1) What should I wear for a Yoga Therapy Session?
Yoga Therapy sessions typically involve some amount of movement, and you are encouraged to wear clothes that you can comfortably move in. Many people wear their street clothes, which usually works fine in our sessions. If you are comfortable in the clothes you are wearing you do not need to bring a change of clothes. Clothing to be avoided are baggy shorts and skirts.
2) Is it ok to drink water during the session or eat before coming?
You are welcome to drink before and during our sessions, and it is fine to eat before your session. It is ideal if you are comfortable before and during our session, so if you are hungry please eat before coming in. If you eat a large meal before your session and anything feels uncomfortable to you please let me know. There are always modifications we can do to help you feel more at ease.
3) I have an injury, is it safe to do yoga therapy?
Many people come to yoga therapy because they have an injury. I enjoy working with people recovering and healing from injuries, and yoga therapy can help! If you are currently working with a doctor, physical therapist, massage therapist or other practitioner I also enjoy collaborating with your team to see how I can support and continue your healing.
4) How much input do I have in a session?
Yoga therapy is truly a path of partnership. I do not believe I have the answers; I believe you have the answers! I see my job as a guide to helping you discover those answers within yourself. I tend to ask a lot of questions to see what tools may be the most helpful for you. One person struggling with depression may need the exact opposite tool than another person struggling with depression. I do not take a prescriptive approach, but an individualized approach that honors your strengths and your path towards healing. We do this together!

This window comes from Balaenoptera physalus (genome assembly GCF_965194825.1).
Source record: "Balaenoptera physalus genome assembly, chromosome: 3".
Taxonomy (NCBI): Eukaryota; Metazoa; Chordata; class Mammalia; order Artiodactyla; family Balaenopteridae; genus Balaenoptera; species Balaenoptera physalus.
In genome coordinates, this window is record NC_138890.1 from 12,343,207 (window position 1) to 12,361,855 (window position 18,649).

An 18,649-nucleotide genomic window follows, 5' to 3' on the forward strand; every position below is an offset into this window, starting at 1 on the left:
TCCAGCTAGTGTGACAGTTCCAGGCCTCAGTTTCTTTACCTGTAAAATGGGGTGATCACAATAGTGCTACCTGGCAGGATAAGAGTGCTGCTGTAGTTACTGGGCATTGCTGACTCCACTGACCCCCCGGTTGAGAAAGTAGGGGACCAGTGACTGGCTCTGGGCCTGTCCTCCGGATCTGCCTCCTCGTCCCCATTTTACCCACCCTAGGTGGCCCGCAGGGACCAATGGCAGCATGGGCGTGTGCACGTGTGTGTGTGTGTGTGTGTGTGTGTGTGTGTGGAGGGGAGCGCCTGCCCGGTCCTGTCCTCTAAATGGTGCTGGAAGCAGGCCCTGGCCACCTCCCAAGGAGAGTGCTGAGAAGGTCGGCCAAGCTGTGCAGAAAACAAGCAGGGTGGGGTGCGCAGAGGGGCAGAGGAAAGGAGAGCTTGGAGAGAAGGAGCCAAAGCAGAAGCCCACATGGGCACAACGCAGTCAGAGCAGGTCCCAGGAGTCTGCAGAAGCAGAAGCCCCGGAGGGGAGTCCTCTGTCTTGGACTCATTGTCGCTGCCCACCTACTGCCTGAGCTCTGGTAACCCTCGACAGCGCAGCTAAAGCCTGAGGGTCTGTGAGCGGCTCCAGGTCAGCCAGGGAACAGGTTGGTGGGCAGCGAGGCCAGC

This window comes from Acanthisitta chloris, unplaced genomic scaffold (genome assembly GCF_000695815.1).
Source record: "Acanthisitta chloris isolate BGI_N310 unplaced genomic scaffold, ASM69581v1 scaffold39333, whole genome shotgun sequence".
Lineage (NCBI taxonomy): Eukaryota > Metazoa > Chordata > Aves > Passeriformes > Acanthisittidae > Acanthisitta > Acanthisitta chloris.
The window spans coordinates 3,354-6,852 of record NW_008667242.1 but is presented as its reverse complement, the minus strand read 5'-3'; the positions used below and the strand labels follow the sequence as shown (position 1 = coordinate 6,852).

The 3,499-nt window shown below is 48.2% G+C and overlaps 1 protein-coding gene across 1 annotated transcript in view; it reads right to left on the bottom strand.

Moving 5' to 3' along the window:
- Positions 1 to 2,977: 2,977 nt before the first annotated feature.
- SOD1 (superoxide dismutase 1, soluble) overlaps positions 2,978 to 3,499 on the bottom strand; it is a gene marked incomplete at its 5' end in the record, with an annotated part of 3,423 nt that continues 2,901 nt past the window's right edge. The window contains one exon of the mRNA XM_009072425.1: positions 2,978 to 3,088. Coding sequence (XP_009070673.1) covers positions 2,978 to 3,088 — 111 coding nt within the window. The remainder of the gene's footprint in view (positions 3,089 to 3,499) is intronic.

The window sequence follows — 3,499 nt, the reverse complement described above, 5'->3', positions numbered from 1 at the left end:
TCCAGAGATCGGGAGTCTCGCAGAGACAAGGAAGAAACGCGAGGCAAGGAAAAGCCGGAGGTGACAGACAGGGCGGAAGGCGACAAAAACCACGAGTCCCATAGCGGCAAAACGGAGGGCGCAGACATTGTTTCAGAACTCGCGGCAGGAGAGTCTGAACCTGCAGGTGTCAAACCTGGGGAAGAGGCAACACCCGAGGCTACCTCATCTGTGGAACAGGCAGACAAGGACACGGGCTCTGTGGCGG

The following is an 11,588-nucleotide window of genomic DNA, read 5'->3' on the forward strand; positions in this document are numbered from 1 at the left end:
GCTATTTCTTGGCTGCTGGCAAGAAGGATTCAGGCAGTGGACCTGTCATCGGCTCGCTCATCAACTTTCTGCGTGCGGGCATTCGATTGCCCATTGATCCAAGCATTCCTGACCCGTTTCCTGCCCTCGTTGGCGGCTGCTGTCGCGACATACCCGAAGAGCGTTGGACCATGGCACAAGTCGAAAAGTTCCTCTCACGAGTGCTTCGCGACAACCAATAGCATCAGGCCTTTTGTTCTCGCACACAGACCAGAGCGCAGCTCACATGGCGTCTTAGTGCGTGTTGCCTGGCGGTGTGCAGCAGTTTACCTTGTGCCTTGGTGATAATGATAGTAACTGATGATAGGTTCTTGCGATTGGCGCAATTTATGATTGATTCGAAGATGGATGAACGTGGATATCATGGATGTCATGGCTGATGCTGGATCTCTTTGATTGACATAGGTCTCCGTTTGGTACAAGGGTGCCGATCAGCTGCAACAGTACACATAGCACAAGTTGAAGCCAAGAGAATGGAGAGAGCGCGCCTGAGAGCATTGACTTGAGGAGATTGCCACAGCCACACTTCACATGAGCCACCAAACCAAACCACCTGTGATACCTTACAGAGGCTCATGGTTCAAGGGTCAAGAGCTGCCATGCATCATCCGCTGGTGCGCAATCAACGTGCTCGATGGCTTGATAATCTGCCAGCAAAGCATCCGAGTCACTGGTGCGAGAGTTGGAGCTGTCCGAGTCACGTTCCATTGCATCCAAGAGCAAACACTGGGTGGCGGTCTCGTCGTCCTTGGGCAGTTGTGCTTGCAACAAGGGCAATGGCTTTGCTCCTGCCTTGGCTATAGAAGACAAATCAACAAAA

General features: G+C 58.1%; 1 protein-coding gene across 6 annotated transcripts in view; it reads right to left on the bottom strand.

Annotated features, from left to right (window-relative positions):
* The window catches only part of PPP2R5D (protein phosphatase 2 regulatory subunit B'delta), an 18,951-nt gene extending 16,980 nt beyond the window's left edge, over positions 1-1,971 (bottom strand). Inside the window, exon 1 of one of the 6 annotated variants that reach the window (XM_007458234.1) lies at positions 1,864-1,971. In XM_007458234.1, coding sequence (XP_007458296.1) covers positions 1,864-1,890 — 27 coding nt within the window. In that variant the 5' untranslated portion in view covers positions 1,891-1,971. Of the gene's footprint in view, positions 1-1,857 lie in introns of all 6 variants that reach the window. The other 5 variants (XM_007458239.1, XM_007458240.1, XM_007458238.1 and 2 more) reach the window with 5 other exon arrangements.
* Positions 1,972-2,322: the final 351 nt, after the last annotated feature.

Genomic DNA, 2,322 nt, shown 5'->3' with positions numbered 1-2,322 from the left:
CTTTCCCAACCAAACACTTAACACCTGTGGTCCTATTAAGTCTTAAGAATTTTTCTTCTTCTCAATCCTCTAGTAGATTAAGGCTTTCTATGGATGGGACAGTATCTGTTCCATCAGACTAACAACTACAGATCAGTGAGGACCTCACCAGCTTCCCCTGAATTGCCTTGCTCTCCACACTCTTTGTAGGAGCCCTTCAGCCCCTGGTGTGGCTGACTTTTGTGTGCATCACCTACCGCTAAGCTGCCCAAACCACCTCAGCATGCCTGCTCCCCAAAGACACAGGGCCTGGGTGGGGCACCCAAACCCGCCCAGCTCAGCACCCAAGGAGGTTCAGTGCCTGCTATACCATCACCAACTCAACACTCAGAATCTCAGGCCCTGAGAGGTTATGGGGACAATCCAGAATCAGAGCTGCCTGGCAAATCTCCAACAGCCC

5) Does yoga therapy involve physical touch by the practitioner?
Yoga therapy can involve physical touch, and touch is something you and I discuss both before and while it is happening. Touch can calm the nervous system, help bring awareness and attention to a body part, relieve tension and feel supportive. Whenever touch is involved I will tell you what I am going to do (i.e. I am going to press on your feet now), and then I will ask if the touch feels ok (i.e. is this enough pressure or would you like more or less?). Touch is not involved in every session or with every person, and I involve touch only if I think it would be an appropriate and helpful tool for you. Some people prefer not to be touched at all, and in those cases I do not incorporate touch. Some people find touch as a tool for calming, grounding and becoming more aware and present.
6) Do you take insurance?
I am an out of network provider for most insurance companies, but I do not bill insurance directly. I can code as a Mental Health provider, and provide you receipts once/month with a diagnosis, if applicable. You will be reimbursed by your insurance company. Please check with your insurance company directly to find out more information about out of network providers and how much you will be reimbursed.